The alias Linux Command

Hello friends. Using the Linux terminal is not as complex as many would have us believe. But sometimes we indeed have to get used to it a little bit. On the other hand, many Linux professionals use the terminal on a fairly continuous basis and require some kind of help. Today we are going to talk about the alias command with which you can adapt the terminal to you and your workflow a bit more.

What is the Alias command?

Basically, the alias command is used to customize the terminal interface of the session because this command tells the Linux terminal to replace one string with another when executing commands.

This means that a command such as rm -r /home/user/Documents/* can be called remove to avoid having to type it all out.

It is important to mention that aliases persist for the current session. So once the session is terminated, they will disappear although there is a way to make them permanent.

So, this command is very easy to use but at the same time useful, so that we can have a better workflow in the terminal and its commands.

Using the Alias Linux command

If you run the command alias just like that, it will show all the aliases that the system has. In the case of Debian 11

alias

We will get this output on the screen.

To define an alias, simply invoke the command along with the alias name and the command to receive it, as follows.

alias remove="rm -r /home/user/Documents/*"

This way every time you run remove it will remove the entire contents of the Documents folder or rm -r /home/user/Documents/*.

And so you can make aliases for the commands you use the most. Also, with just one easy-to-remember word you can execute them.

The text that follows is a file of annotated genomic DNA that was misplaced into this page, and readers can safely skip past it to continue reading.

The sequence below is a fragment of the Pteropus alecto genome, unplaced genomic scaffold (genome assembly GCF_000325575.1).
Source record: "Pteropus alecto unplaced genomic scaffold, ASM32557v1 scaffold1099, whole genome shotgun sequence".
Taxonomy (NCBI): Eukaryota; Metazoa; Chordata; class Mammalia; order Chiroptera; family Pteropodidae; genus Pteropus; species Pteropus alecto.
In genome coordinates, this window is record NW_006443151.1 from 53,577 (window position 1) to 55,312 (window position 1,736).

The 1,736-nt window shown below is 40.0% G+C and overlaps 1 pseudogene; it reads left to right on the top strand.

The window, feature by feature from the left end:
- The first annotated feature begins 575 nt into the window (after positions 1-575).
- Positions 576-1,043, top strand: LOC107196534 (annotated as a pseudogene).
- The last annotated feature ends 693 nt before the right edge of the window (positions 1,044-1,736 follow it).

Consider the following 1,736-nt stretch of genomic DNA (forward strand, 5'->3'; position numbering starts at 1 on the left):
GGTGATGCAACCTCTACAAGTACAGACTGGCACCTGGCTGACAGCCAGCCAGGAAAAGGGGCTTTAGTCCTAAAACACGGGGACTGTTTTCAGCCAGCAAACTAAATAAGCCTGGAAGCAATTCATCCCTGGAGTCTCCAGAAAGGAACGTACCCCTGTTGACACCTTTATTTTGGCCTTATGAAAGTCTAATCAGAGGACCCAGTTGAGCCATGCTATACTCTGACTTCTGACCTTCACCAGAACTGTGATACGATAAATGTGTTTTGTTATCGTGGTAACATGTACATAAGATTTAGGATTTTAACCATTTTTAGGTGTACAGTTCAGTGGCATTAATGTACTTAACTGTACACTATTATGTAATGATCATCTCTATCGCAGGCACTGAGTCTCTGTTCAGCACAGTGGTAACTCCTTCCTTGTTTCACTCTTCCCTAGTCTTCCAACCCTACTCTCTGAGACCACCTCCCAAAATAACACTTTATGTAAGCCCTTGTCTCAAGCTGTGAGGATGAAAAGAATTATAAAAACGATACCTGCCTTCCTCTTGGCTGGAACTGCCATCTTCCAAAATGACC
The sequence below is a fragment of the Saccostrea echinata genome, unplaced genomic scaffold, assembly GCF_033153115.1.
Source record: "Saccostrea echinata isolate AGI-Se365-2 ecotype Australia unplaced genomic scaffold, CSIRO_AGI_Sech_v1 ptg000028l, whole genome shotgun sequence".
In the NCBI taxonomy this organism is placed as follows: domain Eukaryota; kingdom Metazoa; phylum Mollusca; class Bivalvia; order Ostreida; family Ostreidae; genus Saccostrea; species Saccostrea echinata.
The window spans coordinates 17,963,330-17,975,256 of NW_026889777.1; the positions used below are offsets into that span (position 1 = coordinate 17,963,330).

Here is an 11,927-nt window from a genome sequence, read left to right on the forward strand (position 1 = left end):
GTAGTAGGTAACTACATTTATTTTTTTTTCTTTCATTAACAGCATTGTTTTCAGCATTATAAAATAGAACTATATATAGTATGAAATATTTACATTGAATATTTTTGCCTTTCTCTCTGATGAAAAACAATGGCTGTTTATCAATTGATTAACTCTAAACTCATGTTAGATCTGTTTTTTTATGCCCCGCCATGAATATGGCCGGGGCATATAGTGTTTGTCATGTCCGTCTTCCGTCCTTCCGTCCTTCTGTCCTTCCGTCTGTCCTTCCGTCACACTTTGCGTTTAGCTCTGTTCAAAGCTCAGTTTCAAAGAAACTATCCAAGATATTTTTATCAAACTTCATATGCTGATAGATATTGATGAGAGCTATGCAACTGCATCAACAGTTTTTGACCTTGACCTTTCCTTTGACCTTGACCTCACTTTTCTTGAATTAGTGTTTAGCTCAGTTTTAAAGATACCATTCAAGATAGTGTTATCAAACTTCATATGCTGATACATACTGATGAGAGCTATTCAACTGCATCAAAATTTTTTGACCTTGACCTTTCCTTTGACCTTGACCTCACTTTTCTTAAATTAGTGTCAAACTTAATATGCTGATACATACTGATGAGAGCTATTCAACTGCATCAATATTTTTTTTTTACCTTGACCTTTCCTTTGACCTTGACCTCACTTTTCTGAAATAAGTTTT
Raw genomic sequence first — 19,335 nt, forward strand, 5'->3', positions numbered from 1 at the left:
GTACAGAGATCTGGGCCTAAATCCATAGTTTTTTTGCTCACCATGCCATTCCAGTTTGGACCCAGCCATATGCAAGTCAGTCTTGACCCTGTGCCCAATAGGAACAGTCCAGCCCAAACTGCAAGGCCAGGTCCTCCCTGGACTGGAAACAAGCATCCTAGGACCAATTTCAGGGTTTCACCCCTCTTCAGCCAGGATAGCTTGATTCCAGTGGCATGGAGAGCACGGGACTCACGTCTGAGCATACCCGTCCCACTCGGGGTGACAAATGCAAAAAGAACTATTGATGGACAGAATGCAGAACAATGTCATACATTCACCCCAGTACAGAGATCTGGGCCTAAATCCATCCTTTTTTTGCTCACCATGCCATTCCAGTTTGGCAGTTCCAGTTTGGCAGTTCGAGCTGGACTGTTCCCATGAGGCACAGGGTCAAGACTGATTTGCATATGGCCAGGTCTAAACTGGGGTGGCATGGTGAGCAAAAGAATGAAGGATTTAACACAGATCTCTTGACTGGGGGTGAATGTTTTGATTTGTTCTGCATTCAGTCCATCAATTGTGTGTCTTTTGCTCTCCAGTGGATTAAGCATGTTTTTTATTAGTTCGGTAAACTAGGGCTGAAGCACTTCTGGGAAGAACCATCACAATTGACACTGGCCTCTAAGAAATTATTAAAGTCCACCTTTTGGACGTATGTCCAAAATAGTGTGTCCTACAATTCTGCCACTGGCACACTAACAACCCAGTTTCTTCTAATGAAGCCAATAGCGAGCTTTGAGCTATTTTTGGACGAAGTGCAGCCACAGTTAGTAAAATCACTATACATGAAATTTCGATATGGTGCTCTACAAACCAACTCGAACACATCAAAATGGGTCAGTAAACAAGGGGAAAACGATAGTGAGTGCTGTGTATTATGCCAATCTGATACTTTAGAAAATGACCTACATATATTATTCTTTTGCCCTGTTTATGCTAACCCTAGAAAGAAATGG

Remember that once the session ends, these aliases will be lost.

Removing an alias from the system

If you don’t want to logout to remove the alias from the system, you can do it manually by running the unalias command, for example

unalias [alias]

In the above example if we wanted to remove the remove alias then we would run

unalias remove

And then there will be no trace left in the system.

Making an Alias permanent on the system

If you want your alias to be permanent, then you have to add it to the .bashrc file if you use bash. If you use another shell, then modify the shell’s configuration file.

nano ~/.bashrc

And add your alias to the end of the file.

alias remove="rm -r /home/user/Documents/*"

Save your changes and remember that all of these changes will be applied after a reboot.

Conclusion

The alias command helps us to customize our work in the terminal a bit. If you are a heavy user of this tool then you will appreciate having a command that allows you to set aliases to the commands you use the most.

So, I hope this short and simple post has helped you and we ask you to share it and help us to grow.